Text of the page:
Hans-Jochen Vogel was introduced to life under occupation: "The Americans were nice to us from the very beginning. Some of them were black. Nazi propaganda had taught us that these people were beasts. But they were really friendly. They gave me my first piece of gum."
By 11 p.m., the children were asleep and 31-year-old Insa Radomski from the town of Fischbach on Lake Constance finally found time to write her missing husband. He was an engineer with aircraft manufacturer Dornier in Friedrichshafen. She wouldn't send the letters as there was no address. But sometimes it can be helpful to simply write down the things that are on one's mind. "I was just listening to the Allied and French stations and I got really discouraged. What are they going to do with us? Dear Peter, I still can't believe that it was all lies and deceit. But the behavior of our Führer confirms it again and again. If only you were here with me!"
The physicist Johann von Duhn visited a friend. "When you do this, you dress as inconspicuously and working class as possible and naturally you don't wear a watch or a ring, since those are what the Russians want the most."
Georg Stefan Troller strolled through Munich. A few days earlier, he had been in the newly liberated Dachau concentration camp. He was supposed to take pictures for Stars and Stripes. His first photo came out blurry because his hand was shaking so bad. His were the first images of mountains of corpses, emaciated carcasses with eyes wide open, piled on top of each other like logs. "At that moment, I knew why I was fighting in this war," he says. He then observed: "The Germans stood around the advertising columns where the first orders of the military government were displayed. They didn't know up from down. That moment when you wake up from a dream and are not quite all there yet. They didn't really get it. Twelve years of Nazism had turned the population upside down. They were no longer capable of rational self-reflection."
Annemarie von Duhn noted that there was electricity in Potsdam again. "The streets are full of makeshift convoys. Everyone has been instructed to return to their homes, foreigners and German refugees. Most of them have made wildly romantic carts out of old bicycle parts, wagon wheels and the like, which they have loaded with all kinds of stuff and are pushing down the country roads. It's rare to see a vehicle with four wheels that are all the same."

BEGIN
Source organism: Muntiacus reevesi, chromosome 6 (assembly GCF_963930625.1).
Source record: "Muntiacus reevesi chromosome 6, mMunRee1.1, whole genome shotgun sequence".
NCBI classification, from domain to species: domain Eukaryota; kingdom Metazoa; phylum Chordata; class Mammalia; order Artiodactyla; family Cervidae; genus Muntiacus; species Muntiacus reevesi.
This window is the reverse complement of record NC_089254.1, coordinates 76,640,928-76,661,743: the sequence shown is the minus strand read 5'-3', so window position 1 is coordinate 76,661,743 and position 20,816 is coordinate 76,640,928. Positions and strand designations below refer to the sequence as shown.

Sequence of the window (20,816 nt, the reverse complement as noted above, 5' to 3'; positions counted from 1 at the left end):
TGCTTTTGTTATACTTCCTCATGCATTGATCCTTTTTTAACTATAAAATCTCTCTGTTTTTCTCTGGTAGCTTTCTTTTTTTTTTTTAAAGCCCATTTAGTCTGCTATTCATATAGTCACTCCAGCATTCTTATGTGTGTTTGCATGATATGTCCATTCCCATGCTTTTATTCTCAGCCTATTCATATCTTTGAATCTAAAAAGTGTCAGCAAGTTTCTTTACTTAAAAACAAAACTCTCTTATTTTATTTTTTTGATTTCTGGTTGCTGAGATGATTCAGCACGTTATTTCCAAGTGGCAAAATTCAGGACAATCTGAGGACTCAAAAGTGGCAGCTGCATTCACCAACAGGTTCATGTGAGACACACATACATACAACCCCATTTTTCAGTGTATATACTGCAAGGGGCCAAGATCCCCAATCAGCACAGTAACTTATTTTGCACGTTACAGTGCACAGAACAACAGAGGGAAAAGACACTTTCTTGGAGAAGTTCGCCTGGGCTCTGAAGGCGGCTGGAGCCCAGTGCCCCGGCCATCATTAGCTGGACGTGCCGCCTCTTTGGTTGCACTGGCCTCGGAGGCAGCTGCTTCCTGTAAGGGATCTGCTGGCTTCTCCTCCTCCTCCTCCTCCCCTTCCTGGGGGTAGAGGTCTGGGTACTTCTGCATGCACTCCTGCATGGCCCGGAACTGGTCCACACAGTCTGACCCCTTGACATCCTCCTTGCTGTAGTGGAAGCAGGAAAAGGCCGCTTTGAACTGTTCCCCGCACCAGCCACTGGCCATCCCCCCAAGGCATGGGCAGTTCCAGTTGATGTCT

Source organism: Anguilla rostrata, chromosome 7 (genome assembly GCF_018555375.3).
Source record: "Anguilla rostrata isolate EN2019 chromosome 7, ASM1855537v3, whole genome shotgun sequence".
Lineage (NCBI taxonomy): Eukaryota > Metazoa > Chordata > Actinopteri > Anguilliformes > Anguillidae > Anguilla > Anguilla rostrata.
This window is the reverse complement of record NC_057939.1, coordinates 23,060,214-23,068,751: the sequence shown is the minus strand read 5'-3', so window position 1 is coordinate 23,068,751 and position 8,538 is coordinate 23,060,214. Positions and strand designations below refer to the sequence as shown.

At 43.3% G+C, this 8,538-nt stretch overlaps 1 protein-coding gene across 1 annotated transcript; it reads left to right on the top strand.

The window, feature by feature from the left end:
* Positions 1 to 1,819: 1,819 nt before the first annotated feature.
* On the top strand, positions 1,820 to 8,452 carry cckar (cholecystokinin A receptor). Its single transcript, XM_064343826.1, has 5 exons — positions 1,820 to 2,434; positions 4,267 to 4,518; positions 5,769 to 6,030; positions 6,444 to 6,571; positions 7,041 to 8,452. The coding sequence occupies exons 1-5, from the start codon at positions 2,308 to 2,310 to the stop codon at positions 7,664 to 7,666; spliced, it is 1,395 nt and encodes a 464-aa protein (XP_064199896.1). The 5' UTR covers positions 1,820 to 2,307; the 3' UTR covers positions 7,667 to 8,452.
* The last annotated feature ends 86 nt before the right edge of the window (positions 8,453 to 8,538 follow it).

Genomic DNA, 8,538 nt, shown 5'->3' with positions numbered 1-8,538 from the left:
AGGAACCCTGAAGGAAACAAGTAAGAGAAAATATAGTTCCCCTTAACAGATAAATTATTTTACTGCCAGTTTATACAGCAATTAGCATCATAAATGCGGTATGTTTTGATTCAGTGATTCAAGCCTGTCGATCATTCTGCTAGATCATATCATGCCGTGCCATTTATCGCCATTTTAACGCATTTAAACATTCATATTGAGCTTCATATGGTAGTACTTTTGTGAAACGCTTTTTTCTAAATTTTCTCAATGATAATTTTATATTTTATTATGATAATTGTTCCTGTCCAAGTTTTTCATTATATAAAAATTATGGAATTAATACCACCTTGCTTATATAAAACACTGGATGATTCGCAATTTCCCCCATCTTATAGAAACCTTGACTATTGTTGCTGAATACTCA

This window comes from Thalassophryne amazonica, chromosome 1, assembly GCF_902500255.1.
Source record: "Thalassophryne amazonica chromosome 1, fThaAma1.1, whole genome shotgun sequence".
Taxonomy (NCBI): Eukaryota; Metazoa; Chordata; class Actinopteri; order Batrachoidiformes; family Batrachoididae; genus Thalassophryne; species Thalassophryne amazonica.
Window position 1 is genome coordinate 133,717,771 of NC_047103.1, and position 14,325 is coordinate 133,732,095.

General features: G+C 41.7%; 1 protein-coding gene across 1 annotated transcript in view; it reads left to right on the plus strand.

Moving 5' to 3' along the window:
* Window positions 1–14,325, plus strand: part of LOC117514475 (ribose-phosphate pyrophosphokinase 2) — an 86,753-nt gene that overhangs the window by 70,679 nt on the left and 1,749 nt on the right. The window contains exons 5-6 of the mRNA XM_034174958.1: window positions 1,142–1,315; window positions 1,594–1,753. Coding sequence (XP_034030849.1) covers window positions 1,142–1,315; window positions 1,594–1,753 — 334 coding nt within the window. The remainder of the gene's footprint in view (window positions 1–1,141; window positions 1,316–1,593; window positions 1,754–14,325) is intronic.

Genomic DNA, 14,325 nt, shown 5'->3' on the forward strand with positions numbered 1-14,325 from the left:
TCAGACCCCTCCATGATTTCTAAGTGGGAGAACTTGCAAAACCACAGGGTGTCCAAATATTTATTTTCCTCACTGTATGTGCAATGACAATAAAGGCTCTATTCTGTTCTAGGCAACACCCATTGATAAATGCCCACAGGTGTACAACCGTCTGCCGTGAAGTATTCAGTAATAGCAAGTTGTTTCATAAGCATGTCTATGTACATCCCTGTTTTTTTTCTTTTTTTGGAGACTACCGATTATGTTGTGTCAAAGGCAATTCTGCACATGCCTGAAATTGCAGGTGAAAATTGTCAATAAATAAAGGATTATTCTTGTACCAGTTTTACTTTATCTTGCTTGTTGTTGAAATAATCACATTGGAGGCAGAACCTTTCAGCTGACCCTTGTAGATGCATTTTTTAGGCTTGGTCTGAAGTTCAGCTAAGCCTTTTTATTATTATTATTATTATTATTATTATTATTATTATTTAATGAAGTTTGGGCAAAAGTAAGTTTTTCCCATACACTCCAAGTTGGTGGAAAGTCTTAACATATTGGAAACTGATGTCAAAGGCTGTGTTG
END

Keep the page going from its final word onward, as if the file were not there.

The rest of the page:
The German mountain infantryman Martin Walser, who would later become a famous novelist, changed his clothes, exchanging his uniform jacket for an alpine farmer's coat. He hid in the mountains of Bavaria with three comrades. "Sometimes we climbed down to a lower altitude and huddled at the edge of the forest and saw that German soldiers were gathering in the villages. From this, we concluded that the war was over in the valley and that the German soldiers had surrendered and were now the Americans' prisoners. In the valleys, American soldiers sat on terraces smoking and listening to great American music. We were amazed, but we were also glad we weren't down there since we would have immediately been thrown into the prison camp.”
In Mürwik, where Admiral Dönitz resided with his shadow government, the portraits of Hitler that once hung in administrative offices were taken down. Public singing of Nazi songs was prohibited. Whistling, on the other hand, was still tolerated.
Wolf Schneider was released from the camp. His 21st year began as the previous one had ended: with marching. "We had laid down our weapons. The victors escorted us peacefully and politely to a field of ruins on the edge of the city. They fed us surprisingly well -- and prepared us for the great trek north. We were forced to march as many as 40 kilometers a day, a column of 10,000 men -- struggling to sleep at night in swampy meadows. And as we passed under all the bridges that crossed the road, a sense of panic: Cheering Dutchmen emptied their chamber pots over our heads."
The journalist Ruth Andreas-Friedrich visited an acquaintance. They sat close together on the couch. "We should have killed ourselves. No one should have to live like that." -- "Was it really that bad?" I asked. She looked at me with a pained look in her eyes. "Seven," she said, shaking. "Seven in a row. Like animals."